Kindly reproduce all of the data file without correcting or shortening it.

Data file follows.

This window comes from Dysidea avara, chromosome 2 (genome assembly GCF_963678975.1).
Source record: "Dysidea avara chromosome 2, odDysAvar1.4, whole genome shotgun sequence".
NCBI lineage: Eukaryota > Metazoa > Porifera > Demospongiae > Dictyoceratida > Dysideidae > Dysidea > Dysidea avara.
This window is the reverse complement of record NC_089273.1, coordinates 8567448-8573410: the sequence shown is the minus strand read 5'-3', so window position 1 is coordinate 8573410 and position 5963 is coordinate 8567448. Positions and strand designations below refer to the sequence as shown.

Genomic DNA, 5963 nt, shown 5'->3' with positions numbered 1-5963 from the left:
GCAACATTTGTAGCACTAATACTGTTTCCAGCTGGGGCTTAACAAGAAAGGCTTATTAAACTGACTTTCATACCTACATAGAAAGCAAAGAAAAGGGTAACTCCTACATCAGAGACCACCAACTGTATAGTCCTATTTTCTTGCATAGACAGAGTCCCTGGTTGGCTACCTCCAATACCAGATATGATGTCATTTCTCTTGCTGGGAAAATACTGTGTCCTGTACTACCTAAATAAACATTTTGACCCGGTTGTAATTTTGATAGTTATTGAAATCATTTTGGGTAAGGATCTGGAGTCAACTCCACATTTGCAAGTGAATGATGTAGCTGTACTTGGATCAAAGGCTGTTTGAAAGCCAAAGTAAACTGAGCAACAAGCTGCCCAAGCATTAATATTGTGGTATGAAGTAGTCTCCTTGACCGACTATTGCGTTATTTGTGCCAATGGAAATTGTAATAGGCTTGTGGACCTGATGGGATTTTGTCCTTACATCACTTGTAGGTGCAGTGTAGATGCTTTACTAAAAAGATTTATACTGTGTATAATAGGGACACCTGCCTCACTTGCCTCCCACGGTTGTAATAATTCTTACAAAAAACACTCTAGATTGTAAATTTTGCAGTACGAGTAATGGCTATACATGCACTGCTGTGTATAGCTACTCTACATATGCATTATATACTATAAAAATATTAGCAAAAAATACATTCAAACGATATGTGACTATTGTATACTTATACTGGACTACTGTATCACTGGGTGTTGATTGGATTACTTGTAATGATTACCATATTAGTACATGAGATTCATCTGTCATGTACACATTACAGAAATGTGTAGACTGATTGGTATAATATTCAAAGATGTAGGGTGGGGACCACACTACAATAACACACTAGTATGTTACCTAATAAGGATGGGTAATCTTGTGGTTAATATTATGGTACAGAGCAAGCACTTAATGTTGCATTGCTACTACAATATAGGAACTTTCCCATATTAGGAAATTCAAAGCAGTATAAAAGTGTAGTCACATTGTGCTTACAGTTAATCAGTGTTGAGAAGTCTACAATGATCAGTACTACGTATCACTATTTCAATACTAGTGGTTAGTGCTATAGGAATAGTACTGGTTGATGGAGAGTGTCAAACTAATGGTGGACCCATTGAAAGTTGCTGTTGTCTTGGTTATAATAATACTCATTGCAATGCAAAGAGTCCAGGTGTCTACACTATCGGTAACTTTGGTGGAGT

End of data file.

This window comes from Dysidea avara, chromosome 2 (genome assembly GCF_963678975.1).
Source record: "Dysidea avara chromosome 2, odDysAvar1.4, whole genome shotgun sequence".
NCBI lineage: Eukaryota > Metazoa > Porifera > Demospongiae > Dictyoceratida > Dysideidae > Dysidea > Dysidea avara.
This window is the reverse complement of record NC_089273.1, coordinates 8567448-8573410: the sequence shown is the minus strand read 5'-3', so window position 1 is coordinate 8573410 and position 5963 is coordinate 8567448. Positions and strand designations below refer to the sequence as shown.

Genomic DNA, 5963 nt, shown 5'->3' with positions numbered 1-5963 from the left:
GCAACATTTGTAGCACTAATACTGTTTCCAGCTGGGGCTTAACAAGAAAGGCTTATTAAACTGACTTTCATACCTACATAGAAAGCAAAGAAAAGGGTAACTCCTACATCAGAGACCACCAACTGTATAGTCCTATTTTCTTGCATAGACAGAGTCCCTGGTTGGCTACCTCCAATACCAGATATGATGTCATTTCTCTTGCTGGGAAAATACTGTGTCCTGTACTACCTAAATAAACATTTTGACCCGGTTGTAATTTTGATAGTTATTGAAATCATTTTGGGTAAGGATCTGGAGTCAACTCCACATTTGCAAGTGAATGATGTAGCTGTACTTGGATCAAAGGCTGTTTGAAAGCCAAAGTAAACTGAGCAACAAGCTGCCCAAGCATTAATATTGTGGTATGAAGTAGTCTCCTTGACCGACTATTGCGTTATTTGTGCCAATGGAAATTGTAATAGGCTTGTGGACCTGATGGGATTTTGTCCTTACATCACTTGTAGGTGCAGTGTAGATGCTTTACTAAAAAGATTTATACTGTGTATAATAGGGACACCTGCCTCACTTGCCTCCCACGGTTGTAATAATTCTTACAAAAAACACTCTAGATTGTAAATTTTGCAGTACGAGTAATGGCTATACATGCACTGCTGTGTATAGCTACTCTACATATGCATTATATACTATAAAAATATTAGCAAAAAATACATTCAAACGATATGTGACTATTGTATACTTATACTGGACTACTGTATCACTGGGTGTTGATTGGATTACTTGTAATGATTACCATATTAGTACATGAGATTCATCTGTCATGTACACATTACAGAAATGTGTAGACTGATTGGTATAATATTCAAAGATGTAGGGTGGGGACCACACTACAATAACACACTAGTATGTTACCTAATAAGGATGGGTAATCTTGTGGTTAATATTATGGTACAGAGCAAGCACTTAATGTTGCATTGCTACTACAATATAGGAACTTTCCCATATTAGGAAATTCAAAGCAGTATAAAAGTGTAGTCACATTGTGCTTACAGTTAATCAGTGTTGAGAAGTCTACAATGATCAGTACTACGTATCACTATTTCAATACTAGTGGTTAGTGCTATAGGAATAGTACTGGTTGATGGAGAGTGTCAAACTAATGGTGGACCCATTGAAAGTTGCTGTTGTCTTGGTTATAATAATACTCATTGCAATGCAAAGAGTCCAGGTGTCTACACTATCGGTAACTTTGGTGGAGT